How To Spray Metal Flake in 6 EASY Steps

One of the most searched custom paint questions on google is “how to spray metal flake”. So no you’re not alone in wondering how all those bright, sparkly paint jobs are done.

Metal flake paint jobs are a common option for cars and other equipment, like skateboards, tumblers or guitars. The question “How do I spray metal flake?” still remains. To create this type of paint, mix metal flake into a carrier (intercoat clear or 2k clear coat). Once you’ve poured this paint mixture into your paint gun, apply the mixture to your desired surface. Apply at least 2 coats of paint until you achieve your desired color!

.015" sirius silver metal flake
sirius silver metal flake 015

How much metal flake do I use?

This is entirely up to you or the person you’re painting for. A good rule of thumb for 100% coverage is 1 8th per quart of carrier. If you’re not after full coverage, 1 8th is enough to do a full car. Note this will result in much less sparkle and a subtle color on top of your basecoat.

How do I spray metal flake paint?

Once you’ve reduced your intercoat (or activated your 2k clear), dump in the amount of flake you want. Be sure to stir this mixture well as flake is heavy, so it will settle to the bottom.

  1. Spray your first coat over your dry basecoat. Using 50% overlap to ensure you get even coverage.
    • If not using a disposable cup system, empty your spray gun into the cup you mixed the flake in. Keep your spray gun upside down. This prevents the flake from settling to the bottom of your gun, resulting in a huge burst of flake coming on your next spray.
  2. Once you’ve given your carrier the time to flash off, stir the flake mixture again to evenly disperse the flake. Pour back into your spray gun.
  3. Spray your 2nd coat.
  4. Continue these steps until you get the desired coverage (should be no more than 4 coats).
  5. Allow your carrier to flash off before top coating with 2k clear to bury the flake.
  6. Once your top coat clear dries to sand, you sand the surface to remove all orange peel (texture) before laying out tape for graphics or simply re-clearing.

Below you’ll see a picture of our Holographic Gooch’s Beard Clippings sprayed on a helmet by Gooch Customs

Now that You know how to spray metal flake, buy some!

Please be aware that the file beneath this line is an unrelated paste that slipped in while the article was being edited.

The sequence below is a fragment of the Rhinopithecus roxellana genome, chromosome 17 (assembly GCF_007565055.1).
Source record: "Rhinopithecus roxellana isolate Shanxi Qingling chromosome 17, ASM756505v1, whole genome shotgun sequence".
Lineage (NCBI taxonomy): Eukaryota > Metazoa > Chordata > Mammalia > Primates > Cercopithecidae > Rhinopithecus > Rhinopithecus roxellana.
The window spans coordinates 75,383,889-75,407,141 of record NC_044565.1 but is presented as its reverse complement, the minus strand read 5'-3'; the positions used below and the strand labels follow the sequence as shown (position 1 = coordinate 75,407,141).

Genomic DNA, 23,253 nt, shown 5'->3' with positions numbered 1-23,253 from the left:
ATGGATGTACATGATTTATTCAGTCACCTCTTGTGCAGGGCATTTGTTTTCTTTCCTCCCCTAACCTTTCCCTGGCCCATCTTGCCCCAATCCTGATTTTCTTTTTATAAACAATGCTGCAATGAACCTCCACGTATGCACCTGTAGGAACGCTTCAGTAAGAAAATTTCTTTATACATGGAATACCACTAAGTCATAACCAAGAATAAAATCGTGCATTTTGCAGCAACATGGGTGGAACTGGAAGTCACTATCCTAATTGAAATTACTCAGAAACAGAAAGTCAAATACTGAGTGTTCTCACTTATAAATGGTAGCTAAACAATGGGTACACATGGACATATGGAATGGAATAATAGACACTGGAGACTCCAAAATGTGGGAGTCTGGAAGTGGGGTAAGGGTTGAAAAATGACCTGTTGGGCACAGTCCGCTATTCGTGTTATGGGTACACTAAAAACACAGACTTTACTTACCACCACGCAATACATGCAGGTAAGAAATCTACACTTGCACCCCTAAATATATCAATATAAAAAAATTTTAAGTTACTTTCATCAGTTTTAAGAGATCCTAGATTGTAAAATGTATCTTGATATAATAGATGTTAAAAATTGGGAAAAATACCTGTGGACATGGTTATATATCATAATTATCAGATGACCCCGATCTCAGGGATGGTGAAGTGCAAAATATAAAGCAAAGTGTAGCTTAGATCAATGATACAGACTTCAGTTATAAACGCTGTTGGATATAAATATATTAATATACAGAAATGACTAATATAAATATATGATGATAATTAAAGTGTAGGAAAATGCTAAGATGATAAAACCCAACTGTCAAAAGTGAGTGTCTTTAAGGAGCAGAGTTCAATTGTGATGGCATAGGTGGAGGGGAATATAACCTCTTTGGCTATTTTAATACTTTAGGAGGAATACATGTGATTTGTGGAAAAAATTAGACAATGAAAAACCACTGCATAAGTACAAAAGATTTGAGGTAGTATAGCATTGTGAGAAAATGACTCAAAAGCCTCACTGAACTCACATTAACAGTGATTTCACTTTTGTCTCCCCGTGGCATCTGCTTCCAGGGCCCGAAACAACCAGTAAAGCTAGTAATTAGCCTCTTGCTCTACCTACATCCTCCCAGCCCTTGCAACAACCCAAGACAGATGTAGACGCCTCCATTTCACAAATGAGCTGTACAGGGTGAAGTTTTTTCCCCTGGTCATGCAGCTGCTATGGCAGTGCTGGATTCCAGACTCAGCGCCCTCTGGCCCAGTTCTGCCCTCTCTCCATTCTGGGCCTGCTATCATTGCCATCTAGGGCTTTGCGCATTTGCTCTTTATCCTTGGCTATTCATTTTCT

how to spray metal flake gooch's beard clippings helmet
sprayed by: ig @gooch_customs

How much flake do I use?

This is entirely up to you. The more flake you add, the more coverage you’ll get but also the bigger you’ll need the tip size of your gun to be.

What color base coat should I spray flake over?

Flake is typically sprayed over a black base coat (if going for full coverage) or a color matched base coat (to blend the flake in with the paint for subtle sparkle).

Do I have to spray clear coat over the flake?

Yes! Regardless of your plans after spraying flake, you’ll want to bury it in clear. This protects the flake from being nicked, which strips away the color.

What size tip do I need to spray metal flake?

gun size chart for metal flake

1.3 for .004″, 1.4 for .008″, 1.7 for .015″. These are general guidelines, you can always grab a 2.0 or 2.5 and spray even more without issues.

Can you put metal flake in base coat?

This is not advised. Especially if the base coat has any metallic or pearl in it as the flake will result in a texture that the pearl/metallic will sit on top of. Giving off an uneven look.

What do you mix metal flake with to spray?

You can mix metal flake with an intercoat clear, binder & balancer, or even a 2k clear. Just remember you’ll need to top coat the flake with more 2k clear coat once finished.

When did metal flake become popular?

Metal flake was first popularized in the 1950s and 1960s as a way to add sparkle and shine to custom paint jobs. Read more history of metal flake

What is Metal Flake?

Metal flake, also known as metalflake or flake, is a polyethylene film that is metalized, colored & then cleared. This allows it to be solvent proof, UV resistant & gives it the ability to last. Learn more about metal flake history by reading Metal Flake for Cars: History & 15 Things You Didn’t Know

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